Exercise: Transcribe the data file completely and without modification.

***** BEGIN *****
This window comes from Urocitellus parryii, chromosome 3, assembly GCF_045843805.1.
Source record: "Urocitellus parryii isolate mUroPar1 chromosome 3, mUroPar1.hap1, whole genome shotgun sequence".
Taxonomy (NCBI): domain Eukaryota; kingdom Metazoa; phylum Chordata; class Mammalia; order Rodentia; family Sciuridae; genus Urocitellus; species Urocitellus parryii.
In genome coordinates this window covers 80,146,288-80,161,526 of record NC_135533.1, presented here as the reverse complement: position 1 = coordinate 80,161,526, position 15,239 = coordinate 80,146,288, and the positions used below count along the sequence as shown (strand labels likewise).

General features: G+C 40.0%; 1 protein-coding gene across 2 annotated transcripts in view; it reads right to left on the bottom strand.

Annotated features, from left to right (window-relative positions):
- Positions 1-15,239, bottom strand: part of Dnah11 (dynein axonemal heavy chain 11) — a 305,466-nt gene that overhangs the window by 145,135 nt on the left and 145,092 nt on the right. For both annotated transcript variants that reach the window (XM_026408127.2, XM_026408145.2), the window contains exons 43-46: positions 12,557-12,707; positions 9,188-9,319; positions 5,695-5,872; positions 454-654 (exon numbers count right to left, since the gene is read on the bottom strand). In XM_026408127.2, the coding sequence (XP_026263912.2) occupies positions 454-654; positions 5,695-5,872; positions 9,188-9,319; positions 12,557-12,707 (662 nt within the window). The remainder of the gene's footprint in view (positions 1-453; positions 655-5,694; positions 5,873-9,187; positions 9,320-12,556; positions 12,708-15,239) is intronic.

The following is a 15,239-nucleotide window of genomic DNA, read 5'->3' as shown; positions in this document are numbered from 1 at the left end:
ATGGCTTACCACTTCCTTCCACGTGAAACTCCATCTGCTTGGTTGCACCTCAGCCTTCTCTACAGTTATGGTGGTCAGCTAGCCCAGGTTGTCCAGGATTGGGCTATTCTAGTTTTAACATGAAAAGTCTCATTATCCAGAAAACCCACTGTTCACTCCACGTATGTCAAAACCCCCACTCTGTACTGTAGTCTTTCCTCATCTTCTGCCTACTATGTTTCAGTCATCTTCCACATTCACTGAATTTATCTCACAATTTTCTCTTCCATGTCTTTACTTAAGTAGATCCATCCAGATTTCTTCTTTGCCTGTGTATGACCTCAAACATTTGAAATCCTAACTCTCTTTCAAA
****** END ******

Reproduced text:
This window comes from Urocitellus parryii, chromosome 3, assembly GCF_045843805.1.
Source record: "Urocitellus parryii isolate mUroPar1 chromosome 3, mUroPar1.hap1, whole genome shotgun sequence".
Taxonomy (NCBI): domain Eukaryota; kingdom Metazoa; phylum Chordata; class Mammalia; order Rodentia; family Sciuridae; genus Urocitellus; species Urocitellus parryii.
In genome coordinates this window covers 80,146,288-80,161,526 of record NC_135533.1, presented here as the reverse complement: position 1 = coordinate 80,161,526, position 15,239 = coordinate 80,146,288, and the positions used below count along the sequence as shown (strand labels likewise).

General features: G+C 40.0%; 1 protein-coding gene across 2 annotated transcripts in view; it reads right to left on the bottom strand.

Annotated features, from left to right (window-relative positions):
- Positions 1-15,239, bottom strand: part of Dnah11 (dynein axonemal heavy chain 11) — a 305,466-nt gene that overhangs the window by 145,135 nt on the left and 145,092 nt on the right. For both annotated transcript variants that reach the window (XM_026408127.2, XM_026408145.2), the window contains exons 43-46: positions 12,557-12,707; positions 9,188-9,319; positions 5,695-5,872; positions 454-654 (exon numbers count right to left, since the gene is read on the bottom strand). In XM_026408127.2, the coding sequence (XP_026263912.2) occupies positions 454-654; positions 5,695-5,872; positions 9,188-9,319; positions 12,557-12,707 (662 nt within the window). The remainder of the gene's footprint in view (positions 1-453; positions 655-5,694; positions 5,873-9,187; positions 9,320-12,556; positions 12,708-15,239) is intronic.

The following is a 15,239-nucleotide window of genomic DNA, read 5'->3' as shown; positions in this document are numbered from 1 at the left end:
ATGGCTTACCACTTCCTTCCACGTGAAACTCCATCTGCTTGGTTGCACCTCAGCCTTCTCTACAGTTATGGTGGTCAGCTAGCCCAGGTTGTCCAGGATTGGGCTATTCTAGTTTTAACATGAAAAGTCTCATTATCCAGAAAACCCACTGTTCACTCCACGTATGTCAAAACCCCCACTCTGTACTGTAGTCTTTCCTCATCTTCTGCCTACTATGTTTCAGTCATCTTCCACATTCACTGAATTTATCTCACAATTTTCTCTTCCATGTCTTTACTTAAGTAGATCCATCCAGATTTCTTCTTTGCCTGTGTATGACCTCAAACATTTGAAATCCTAACTCTCTTTCAAA